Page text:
Logic Brick AI Programming?

I am particuarly impressed with the powerful features available in the Game Engine Realtime buttons, and an excellent example of their flexibility is Zero Consequences, the little-seen FPS that seemingly uses only logic bricks.

Anyway, I was wondering whether it would be possible to design a node-like system of AI logic.

For instance, an enemy (represented as a block “Enemy”) sees the player, and could either fight or flee. The Enemy block is physically linked to the Player block by a line, and by double clicking the Enemy, you can specify attack patterns, apply animations, sound effects, death animations etc by use of button style programming.

The programming system could be specially presented to make the designer methodically define reactions in the proper order, leading to less confusion.

This could be backed up with python scripting, and whole ‘webs’ of AI could be represented… What do you think?

Sounds nice, but the current reality is: You can’t get far without python.

Although, come to think of it, even if you could make something decent with logic bricks only, why would you want to? I mean one script is much easier to look over and modify than a whole crap load of logic bricks.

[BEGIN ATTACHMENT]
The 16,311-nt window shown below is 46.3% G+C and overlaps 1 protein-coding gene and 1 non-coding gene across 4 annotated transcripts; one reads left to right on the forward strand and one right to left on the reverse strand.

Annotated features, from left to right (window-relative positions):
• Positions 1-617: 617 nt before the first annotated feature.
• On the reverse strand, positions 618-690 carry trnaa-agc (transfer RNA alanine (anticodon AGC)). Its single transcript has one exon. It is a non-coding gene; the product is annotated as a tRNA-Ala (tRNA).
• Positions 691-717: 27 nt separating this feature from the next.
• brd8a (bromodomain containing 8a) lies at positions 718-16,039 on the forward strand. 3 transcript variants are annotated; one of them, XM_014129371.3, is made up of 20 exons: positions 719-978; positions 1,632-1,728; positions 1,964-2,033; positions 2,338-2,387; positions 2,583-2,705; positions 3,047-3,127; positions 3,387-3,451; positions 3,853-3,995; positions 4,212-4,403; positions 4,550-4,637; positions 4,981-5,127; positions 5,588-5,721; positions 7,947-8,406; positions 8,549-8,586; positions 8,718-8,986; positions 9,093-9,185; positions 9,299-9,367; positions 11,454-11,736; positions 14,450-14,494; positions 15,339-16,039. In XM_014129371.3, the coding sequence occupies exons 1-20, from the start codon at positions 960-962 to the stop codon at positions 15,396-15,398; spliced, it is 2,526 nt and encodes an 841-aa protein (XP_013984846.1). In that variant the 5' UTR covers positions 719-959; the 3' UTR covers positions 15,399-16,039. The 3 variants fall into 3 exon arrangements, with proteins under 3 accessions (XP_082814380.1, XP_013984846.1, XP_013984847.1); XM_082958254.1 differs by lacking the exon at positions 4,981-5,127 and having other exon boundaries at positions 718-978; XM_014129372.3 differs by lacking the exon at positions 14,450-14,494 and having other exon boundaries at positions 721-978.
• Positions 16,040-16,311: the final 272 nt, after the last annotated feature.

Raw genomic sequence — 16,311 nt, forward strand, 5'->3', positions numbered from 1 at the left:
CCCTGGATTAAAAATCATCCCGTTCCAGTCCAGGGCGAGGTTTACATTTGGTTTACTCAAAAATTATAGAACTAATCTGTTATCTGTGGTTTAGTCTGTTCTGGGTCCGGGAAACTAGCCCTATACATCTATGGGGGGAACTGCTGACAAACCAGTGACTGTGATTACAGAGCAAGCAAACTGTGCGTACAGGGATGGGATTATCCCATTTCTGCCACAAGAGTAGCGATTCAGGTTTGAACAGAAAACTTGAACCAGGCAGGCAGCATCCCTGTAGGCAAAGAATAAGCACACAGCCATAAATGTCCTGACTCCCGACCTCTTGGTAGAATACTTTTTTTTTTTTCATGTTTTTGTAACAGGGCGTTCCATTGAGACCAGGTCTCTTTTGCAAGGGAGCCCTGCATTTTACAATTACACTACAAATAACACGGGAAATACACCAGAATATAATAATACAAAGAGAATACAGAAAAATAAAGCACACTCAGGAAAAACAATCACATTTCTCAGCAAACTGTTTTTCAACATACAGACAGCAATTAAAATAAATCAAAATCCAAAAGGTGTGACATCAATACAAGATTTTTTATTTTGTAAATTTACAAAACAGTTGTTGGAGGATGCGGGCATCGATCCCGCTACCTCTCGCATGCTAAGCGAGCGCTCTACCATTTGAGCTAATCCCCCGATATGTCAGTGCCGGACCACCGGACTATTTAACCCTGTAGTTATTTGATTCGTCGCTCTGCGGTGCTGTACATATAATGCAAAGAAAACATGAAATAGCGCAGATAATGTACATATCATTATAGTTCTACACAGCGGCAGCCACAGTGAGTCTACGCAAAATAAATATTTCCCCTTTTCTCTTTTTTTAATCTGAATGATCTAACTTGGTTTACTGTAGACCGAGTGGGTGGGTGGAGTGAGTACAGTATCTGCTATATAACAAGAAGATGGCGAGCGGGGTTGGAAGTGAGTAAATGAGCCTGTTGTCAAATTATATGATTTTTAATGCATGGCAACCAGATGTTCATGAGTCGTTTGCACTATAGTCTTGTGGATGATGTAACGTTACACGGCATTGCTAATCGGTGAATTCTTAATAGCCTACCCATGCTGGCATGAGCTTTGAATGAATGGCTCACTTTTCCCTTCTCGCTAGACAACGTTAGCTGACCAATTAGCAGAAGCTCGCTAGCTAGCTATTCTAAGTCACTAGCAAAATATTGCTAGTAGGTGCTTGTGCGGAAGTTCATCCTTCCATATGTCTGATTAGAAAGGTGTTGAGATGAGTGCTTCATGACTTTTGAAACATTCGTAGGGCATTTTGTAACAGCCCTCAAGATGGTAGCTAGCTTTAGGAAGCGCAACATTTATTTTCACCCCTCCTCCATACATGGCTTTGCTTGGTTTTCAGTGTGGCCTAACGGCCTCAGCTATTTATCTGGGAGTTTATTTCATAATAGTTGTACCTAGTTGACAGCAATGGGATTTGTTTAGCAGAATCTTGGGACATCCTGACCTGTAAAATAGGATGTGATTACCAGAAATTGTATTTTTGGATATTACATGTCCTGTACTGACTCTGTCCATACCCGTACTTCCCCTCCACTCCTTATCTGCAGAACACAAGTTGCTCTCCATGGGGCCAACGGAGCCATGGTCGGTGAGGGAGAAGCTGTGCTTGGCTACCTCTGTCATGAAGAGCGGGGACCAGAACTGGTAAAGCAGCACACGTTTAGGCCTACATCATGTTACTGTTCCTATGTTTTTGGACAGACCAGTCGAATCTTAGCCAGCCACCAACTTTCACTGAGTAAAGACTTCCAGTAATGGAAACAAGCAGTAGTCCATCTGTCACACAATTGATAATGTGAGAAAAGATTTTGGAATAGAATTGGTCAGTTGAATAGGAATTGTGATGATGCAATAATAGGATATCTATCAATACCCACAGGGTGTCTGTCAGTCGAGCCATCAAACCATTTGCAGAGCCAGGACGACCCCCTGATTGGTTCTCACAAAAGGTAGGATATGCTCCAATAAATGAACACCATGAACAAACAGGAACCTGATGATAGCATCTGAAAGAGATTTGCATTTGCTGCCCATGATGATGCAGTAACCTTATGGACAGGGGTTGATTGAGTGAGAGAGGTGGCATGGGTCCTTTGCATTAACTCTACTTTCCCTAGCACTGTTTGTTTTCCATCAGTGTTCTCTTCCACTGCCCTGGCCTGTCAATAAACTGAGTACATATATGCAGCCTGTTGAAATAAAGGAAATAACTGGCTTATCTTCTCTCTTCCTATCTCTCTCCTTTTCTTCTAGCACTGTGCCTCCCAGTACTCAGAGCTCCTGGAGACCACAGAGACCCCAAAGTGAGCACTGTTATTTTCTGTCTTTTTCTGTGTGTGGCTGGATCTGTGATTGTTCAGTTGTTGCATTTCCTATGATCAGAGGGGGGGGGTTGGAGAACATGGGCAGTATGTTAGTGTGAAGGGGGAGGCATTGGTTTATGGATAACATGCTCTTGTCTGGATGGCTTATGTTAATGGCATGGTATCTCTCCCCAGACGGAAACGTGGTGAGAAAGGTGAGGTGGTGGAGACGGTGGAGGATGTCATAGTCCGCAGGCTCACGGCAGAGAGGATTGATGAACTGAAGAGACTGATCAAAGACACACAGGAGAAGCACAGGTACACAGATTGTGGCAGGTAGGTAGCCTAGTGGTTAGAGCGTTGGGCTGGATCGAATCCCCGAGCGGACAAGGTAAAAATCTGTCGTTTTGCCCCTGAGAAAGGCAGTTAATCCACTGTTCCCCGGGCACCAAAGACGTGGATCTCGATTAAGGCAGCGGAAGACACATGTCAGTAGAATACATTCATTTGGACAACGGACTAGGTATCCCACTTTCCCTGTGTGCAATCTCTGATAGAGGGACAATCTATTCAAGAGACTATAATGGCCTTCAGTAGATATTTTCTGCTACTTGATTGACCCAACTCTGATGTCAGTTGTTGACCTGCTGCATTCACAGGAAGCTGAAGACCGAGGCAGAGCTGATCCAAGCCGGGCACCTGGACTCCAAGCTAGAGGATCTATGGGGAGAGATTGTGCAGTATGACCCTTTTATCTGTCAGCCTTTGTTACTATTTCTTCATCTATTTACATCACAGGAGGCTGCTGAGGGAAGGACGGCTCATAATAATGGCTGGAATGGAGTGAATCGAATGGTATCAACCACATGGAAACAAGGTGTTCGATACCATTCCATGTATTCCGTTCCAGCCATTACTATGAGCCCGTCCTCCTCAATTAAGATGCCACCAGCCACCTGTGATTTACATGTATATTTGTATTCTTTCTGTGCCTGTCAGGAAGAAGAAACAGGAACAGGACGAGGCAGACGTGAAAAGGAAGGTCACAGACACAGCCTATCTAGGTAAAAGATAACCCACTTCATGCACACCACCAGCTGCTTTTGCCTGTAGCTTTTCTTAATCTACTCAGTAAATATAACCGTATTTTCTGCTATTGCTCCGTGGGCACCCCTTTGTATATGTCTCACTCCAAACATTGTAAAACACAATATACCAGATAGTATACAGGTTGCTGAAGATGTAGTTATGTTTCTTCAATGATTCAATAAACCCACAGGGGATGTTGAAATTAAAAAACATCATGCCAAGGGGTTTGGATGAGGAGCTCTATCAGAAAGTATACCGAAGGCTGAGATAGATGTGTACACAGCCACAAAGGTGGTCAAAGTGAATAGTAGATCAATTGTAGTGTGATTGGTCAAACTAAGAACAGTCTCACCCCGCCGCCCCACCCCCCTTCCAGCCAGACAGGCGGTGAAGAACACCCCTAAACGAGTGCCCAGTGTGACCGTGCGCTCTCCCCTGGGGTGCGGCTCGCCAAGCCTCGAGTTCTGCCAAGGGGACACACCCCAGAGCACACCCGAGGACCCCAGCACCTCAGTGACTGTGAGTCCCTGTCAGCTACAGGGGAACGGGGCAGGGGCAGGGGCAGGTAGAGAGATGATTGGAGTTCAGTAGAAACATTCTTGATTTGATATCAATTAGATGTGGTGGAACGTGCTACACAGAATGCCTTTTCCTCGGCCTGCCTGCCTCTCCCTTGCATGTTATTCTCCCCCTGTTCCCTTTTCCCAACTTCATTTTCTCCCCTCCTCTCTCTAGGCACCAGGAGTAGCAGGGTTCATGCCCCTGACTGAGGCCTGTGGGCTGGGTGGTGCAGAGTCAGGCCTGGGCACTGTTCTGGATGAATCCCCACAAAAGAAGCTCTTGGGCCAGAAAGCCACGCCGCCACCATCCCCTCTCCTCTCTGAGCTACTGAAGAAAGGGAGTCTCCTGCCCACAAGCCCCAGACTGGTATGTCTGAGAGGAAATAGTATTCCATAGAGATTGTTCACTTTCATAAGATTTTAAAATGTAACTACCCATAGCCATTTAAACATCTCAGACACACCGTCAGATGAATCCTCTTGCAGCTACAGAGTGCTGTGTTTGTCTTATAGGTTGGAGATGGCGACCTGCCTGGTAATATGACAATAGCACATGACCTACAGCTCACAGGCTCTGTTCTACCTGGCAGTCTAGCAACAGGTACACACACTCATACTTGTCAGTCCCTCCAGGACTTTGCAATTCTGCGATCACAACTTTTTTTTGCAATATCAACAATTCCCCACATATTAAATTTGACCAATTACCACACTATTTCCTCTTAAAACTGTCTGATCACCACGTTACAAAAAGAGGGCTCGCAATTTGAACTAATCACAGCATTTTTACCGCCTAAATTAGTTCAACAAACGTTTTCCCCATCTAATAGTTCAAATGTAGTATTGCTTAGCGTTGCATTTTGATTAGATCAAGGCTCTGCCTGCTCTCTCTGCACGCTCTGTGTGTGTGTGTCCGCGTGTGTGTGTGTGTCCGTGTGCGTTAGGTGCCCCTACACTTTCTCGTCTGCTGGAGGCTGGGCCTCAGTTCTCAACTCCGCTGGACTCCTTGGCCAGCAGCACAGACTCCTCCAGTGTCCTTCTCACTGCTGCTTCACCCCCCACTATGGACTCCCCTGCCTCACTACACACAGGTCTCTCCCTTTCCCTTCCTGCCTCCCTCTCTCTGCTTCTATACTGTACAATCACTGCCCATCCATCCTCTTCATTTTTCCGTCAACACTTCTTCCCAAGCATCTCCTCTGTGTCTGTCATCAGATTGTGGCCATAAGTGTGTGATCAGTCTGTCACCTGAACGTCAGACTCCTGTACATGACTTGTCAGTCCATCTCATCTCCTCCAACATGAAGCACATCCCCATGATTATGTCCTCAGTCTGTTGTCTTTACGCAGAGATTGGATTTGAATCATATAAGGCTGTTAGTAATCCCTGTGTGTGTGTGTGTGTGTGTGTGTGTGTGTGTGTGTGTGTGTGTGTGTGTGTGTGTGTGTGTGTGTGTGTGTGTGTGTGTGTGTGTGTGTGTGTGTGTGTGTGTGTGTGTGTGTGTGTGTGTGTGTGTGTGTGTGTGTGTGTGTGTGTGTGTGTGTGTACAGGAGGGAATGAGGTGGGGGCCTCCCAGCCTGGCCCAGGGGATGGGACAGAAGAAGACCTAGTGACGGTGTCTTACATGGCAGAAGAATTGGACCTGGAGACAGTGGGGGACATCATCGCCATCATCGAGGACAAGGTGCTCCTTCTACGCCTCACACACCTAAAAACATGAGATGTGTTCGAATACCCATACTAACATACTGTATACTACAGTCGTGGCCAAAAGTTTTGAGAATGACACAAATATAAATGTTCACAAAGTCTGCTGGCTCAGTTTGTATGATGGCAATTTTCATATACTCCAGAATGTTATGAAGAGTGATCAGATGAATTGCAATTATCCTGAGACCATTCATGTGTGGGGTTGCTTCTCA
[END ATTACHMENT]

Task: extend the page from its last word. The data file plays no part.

So, in short, don’t hold your breath. The system you describe won’t be around for quite some time. Right now, I suggest learning python:


If you are looking for a few AI examples for the BGE, you can look over the ones I made for delmarco in this thread:



Thanks! :o

one reason for using logic bricks before python is, as I understand it, that python takes more CPU and will slow down the game

That cycle overhead is negligable if you do things right. All the heavy work is done in C/++ anyway, since all you do with python is call to those preset engine functions.

Just like with the game companies that use C++ instead of running everything under pure C code (which runs a little faster).

The little speed that is lost (if any) is really insignificant compared to the gains of increased manageability.

The little speed that is lost (if any) is really insignificant compared to the gains of increased manageability.

I agree, fully. python is wonderful. Just tried to answer the question